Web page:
a) History
b) The idea
c) Brand
d) The “heroes”
e) The values
f) Objectives
g) The products
11.4.2 Critical issues and solutions
a) Raw materials and production process
b) The agricultural beer
c) Environmental issue
11.5 Conclusion
12 Craft and agricultural brewing in the Marche region: theoretical and empirical implications of global versus local sourcing
12.1 Introduction
12.2 The theoretical framework
12.3 The craft beer industry in Italy and the Marche region
12.4 Methodology
12.5 Results
12.5.1 Quantitative analysis
12.5.2 Qualitative analysis: case study evidence
12.6 Conclusion, limitations, and future research
Appendix A —interview guide (focus on global sourcing activities)
13 How the gastro-communitas spirit of craft breweries can anchor and shape broader gastro-tourism destination development:...
13.1 Introduction
13.1.1 Breweries as gastro-tourism entities
13.2 Theoretical background
13.3 Methodology and analysis
13.4 Findings
13.4.1 Tourists and breweries are codependent
13.4.2 Brewery tourists seek memorable experiences
13.4.3 Brewery tourists are both deliberate and incidental
13.4.4 Breweries as gastro-attractions within local gastro-clusters
13.4.5 Breweries as gastro-anchors impact gastro-tourism destination development
13.4.6 Brewery-specific communitas hospitality The relatable story—know and promote your differentiating features Space that promotes inclusive interactions Staff that live the story Memorable experiences Food offerings that fit! Do not lose the story—reinforce it!
13.5 Brewery-led gastro-tourism destination development 12-point (6+6) model
13.6 Implications and future research
13.7 Conclusion
Further reading
14 The case of “Birra Korça”—an Albanian success story
14.1 Introduction
14.2 The Albanian beer industry and consumer profile
14.3 Birra Korça, a story of success
14.4 Birra Korça: Innovation and brand positioning
14.4.1 The heritage of the brand
14.4.2 Brand history
14.4.3 Longevity of the brand
14.4.4 Track record
14.4.5 Brand core values
14.4.6 Brand symbols
14.5 Conclusion
15 Sustainable brewing practices in Norway: using local ingredients and traditional brewing techniques
15.1 Introduction
15.2 Sustainable brewing: recent trends
15.3 Norwegian brewing traditions
15.4 Beer market in Norway
15.5 Craft breweries in Norway: growth and trends
15.6 Case: Eik & Tid
15.6.1 Sustainable brewing practice
15.6.2 Marketing mix Products and prices Distribution Promotional efforts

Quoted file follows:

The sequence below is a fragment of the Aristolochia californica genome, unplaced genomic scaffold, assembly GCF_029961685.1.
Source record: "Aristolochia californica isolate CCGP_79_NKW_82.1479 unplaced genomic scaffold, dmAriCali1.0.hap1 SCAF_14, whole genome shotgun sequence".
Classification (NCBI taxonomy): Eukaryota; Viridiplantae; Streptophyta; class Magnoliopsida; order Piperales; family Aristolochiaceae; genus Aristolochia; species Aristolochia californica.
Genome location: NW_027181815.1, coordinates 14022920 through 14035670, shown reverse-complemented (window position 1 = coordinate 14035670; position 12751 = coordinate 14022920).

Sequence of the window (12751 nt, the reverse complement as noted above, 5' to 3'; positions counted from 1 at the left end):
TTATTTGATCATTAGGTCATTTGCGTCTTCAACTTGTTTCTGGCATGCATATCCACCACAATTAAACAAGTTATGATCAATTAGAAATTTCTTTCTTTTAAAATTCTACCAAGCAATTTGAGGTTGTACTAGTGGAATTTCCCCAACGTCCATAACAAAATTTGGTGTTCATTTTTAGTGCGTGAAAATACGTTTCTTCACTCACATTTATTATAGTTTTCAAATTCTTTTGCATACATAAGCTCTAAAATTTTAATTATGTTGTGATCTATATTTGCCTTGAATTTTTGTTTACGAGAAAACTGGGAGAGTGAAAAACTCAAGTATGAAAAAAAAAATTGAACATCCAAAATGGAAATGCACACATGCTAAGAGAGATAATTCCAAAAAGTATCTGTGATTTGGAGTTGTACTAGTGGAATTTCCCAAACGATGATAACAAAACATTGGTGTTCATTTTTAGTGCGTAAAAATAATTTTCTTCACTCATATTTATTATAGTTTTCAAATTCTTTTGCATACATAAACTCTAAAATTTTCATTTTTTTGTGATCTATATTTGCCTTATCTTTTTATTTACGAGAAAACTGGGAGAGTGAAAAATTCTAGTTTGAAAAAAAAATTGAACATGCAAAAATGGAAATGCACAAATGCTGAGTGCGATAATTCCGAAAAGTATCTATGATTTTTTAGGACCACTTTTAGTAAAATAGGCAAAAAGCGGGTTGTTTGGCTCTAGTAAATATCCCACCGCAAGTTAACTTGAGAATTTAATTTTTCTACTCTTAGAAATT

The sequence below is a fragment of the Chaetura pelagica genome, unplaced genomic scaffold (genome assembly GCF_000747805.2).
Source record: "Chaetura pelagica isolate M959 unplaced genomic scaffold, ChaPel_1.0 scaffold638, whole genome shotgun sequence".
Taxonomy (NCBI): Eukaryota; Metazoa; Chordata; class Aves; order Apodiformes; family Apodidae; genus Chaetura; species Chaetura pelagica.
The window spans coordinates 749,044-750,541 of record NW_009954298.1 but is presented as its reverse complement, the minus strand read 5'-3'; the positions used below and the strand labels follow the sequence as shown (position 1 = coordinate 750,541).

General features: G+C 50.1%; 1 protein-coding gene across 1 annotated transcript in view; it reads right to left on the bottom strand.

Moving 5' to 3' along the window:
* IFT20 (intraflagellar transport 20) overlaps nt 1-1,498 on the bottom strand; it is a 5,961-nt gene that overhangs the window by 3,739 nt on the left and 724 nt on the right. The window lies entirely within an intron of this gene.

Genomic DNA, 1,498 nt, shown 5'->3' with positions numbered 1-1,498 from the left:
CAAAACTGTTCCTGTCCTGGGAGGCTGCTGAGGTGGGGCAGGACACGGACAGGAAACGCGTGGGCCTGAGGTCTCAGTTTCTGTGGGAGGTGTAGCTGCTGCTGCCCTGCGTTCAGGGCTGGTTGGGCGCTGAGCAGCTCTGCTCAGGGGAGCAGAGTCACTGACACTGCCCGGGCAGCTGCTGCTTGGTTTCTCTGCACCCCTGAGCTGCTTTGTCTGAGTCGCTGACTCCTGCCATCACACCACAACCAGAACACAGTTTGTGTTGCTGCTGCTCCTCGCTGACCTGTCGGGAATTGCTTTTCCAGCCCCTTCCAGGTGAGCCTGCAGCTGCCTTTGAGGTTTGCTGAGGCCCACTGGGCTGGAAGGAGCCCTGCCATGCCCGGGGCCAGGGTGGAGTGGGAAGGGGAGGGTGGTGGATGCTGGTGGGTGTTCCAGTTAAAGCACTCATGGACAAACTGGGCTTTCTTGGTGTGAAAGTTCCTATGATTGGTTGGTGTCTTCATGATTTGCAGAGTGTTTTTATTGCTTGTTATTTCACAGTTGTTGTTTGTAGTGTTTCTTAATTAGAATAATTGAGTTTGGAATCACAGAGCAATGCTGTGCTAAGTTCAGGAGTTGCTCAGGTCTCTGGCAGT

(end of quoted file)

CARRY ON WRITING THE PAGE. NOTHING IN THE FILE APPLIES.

15.7 Discussion
16 Sustainable value: the perspective of microbreweries in peripheral northern areas
16.1 Introduction
16.2 Theoretical approach
16.2.1 Sustainability and related business concepts
16.2.2 Microbreweries and sustainability: value, value propositions, and cocreation
16.3 Case study
16.4 Findings and discussion
16.4.1 Entrepreneurs’ understanding of sustainability
16.4.2 Relations relevant to value creation and cocreation
16.5 Conclusion
17 Craft beer in the land of the purity law—the German beer industry and the purity requirement in the course of time
17.1 Introduction
17.2 Overview of the German craft beer market
17.3 The German Purity Law
17.4 Qualitative research method
17.5 Meaning of the Purity Law for the German craft beer scene
17.6 Possible definitions for craft beer in Germany
17.7 Positive and negative aspects of the Purity Law for the German beer market
17.8 Conclusion
18 The social ethics of craft consumption. The case of craft beer in a regulated market
18.1 Introduction
18.2 The craft consumer and ethical consumption
18.3 Craft beer in the Swedish context
18.4 Method
18.5 Findings
18.5.1 Crafting resistance against an unequal society
18.5.2 Crafting resistance against ignorant consumers
18.5.3 Crafting relative betterness
18.5.4 Crafting local unification
18.6 Discussion
19 Integrating sustainability in the Romanian beer industry. Case study: URSUS Breweries
19.1 Introduction
19.2 Literature background
19.3 Objectives and methodology
19.4 The beer sector positioning within the Romanian beverage industry
19.5 The Romanian beer sector
19.6 URSUS breweries’ case study on sustainability in the Romanian beer sector
19.7 Conclusion
20 Concepts and practices of sustainable craft beer in Italy: a case study analysis
20.1 Introduction
20.2 The Italian beer market
20.3 Drivers for the development of the craft beer industry in Italy
20.4 Method
20.5 Findings
20.5.1 Business strategy and marketing mix
20.5.2 Approach to sustainability
20.6 Discussion
20.7 Conclusion
21 Strategical implications and future developments for the beer sector
21.1 Introduction
21.2 Strategical implications
21.2.1 Increasing relevance of beer tourism
21.2.2 Destination branding through brewery-driven gastro-tourism
21.2.3 The crucial role of distribution channels
21.2.4 Cooperation for beer export
21.2.5 Increased differentiation and product innovation
21.2.6 Adopting a terroir-based approach
21.2.7 The power of storytelling and brand heritage
21.2.8 Listening to the voice of beer consumers
21.2.9 Global consumption patterns versus market segmentation
21.2.10 Flamboyant and unconventional flavors as an appealing quality cue for consumers
21.2.11 New strategies for the millennial generation and modern lifestyles
21.2.12 More awareness about the importance of corporate social responsibility in the beer industry
21.2.13 Thinking sustainability in the beer industry
21.2.14 Sustainability, creativity, and brewing traditions
21.2.15 The ethical side of craft beer
21.3 Future developments
Author Index
Subject Index